Just to be clear, there aren’t trade restrictions before the ML trade deadline in our league, just afterwards.

    In our 12 team league, there are typically two or three owners who trade early for next year, which still leaves nine or 10 teams contending. The reason so few teams trade for next year is that there is a shortage of truly high-value, low-priced talent; no one is trading two superstars for prospects and low-level cheap talent.

    In my circumstance last year, for example, I found myself in early June with what I perceived as no chance to win the league and just a outside chance to finish in-the-money. Two team owners who were in worse straits had already traded for low-priced talent and there were only two players remaining on league rosters who I viewed as great players at low prices – Adam Lind and Shin-Soo Choo. I traded for both (two separate trades). I still did the best I could with the roster I had and didn’t call off the horses until literally the last week—I still had an outside chance for the last money spot until then. The fact two owners weren’t in it didn’t diminish my enjoyment.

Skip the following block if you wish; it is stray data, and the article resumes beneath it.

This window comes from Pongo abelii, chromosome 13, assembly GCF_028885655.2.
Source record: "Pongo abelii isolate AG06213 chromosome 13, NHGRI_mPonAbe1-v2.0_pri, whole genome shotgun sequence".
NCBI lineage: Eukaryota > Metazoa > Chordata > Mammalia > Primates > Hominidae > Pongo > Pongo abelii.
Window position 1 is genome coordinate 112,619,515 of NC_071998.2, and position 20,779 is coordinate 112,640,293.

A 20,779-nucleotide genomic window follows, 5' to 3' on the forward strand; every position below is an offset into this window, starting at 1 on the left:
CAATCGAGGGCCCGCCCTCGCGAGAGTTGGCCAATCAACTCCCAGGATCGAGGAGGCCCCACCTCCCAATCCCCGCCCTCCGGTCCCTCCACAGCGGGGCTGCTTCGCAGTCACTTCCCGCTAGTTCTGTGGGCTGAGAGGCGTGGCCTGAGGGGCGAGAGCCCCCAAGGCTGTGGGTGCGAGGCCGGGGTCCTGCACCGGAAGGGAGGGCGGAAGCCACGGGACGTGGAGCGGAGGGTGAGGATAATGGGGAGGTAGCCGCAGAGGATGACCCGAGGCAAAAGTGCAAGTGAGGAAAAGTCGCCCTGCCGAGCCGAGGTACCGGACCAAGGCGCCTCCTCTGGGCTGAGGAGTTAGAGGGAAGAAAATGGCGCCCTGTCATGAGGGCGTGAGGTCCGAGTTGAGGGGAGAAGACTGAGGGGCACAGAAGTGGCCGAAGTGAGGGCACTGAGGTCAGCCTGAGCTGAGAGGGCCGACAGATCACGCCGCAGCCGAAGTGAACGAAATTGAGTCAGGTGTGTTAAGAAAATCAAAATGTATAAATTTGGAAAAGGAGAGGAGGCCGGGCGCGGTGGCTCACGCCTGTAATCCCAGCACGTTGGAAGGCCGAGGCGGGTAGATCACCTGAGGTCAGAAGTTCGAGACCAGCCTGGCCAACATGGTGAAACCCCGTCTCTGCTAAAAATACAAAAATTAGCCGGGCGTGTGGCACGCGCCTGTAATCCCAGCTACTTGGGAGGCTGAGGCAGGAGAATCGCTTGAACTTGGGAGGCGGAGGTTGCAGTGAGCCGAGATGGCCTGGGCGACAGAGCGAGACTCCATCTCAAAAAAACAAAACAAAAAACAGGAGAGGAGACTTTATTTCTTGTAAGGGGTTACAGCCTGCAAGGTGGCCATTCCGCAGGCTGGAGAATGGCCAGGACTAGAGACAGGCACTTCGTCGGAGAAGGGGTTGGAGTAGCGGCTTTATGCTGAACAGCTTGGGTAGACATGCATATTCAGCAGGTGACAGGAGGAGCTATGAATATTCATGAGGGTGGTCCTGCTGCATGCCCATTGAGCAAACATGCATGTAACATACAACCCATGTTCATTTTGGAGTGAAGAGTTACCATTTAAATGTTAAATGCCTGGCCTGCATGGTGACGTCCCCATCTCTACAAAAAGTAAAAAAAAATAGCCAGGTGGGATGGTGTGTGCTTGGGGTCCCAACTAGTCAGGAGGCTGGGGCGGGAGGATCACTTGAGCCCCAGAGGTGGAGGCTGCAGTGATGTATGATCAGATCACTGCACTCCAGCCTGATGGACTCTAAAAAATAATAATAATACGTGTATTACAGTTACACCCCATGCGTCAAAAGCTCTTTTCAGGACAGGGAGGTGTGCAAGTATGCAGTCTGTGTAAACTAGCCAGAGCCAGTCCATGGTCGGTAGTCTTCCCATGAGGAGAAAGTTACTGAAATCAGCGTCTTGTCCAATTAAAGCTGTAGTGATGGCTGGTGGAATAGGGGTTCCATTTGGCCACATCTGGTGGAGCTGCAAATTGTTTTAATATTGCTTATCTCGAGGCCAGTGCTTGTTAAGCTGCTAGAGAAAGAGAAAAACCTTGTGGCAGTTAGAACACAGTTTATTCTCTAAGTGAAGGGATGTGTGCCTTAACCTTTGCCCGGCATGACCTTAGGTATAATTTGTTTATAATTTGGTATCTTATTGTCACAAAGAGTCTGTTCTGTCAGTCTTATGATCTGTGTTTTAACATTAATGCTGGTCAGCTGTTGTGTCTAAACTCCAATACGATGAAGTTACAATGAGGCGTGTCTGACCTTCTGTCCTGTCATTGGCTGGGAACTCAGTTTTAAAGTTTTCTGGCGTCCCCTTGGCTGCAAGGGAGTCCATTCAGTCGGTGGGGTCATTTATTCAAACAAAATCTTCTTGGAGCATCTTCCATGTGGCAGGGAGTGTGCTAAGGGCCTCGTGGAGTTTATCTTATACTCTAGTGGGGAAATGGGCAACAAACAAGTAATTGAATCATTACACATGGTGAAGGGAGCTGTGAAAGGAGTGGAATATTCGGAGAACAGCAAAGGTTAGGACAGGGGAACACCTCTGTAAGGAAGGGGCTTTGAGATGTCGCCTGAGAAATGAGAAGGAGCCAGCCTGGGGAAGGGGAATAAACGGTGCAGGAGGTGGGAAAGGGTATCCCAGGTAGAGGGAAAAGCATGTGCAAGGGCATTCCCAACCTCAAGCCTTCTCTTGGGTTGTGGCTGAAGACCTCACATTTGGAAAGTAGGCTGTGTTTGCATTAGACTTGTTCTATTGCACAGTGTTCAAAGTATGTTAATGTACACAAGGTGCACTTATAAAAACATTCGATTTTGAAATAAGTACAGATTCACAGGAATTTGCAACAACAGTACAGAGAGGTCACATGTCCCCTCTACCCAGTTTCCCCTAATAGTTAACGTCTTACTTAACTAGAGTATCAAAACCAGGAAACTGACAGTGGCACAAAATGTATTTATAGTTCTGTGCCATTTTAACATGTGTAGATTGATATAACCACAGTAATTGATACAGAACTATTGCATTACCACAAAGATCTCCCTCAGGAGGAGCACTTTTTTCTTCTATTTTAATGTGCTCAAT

9. Millsy said...

    I suppose a lot of the problem lies in H2H leagues.  For example, I was an almost sure lock into the playoffs going into our last session of a 10 session regular season (2 weeks each).  I had a 3 game lead, and won my final matchup 12-4 (8×8 categories).  The guy behind me in the standings ended up winning 16-0.  I didn’t make the playoffs.  The real kicker was that if we had played one another, I’d have beat the WINNING team of the 16-0 game…12-4.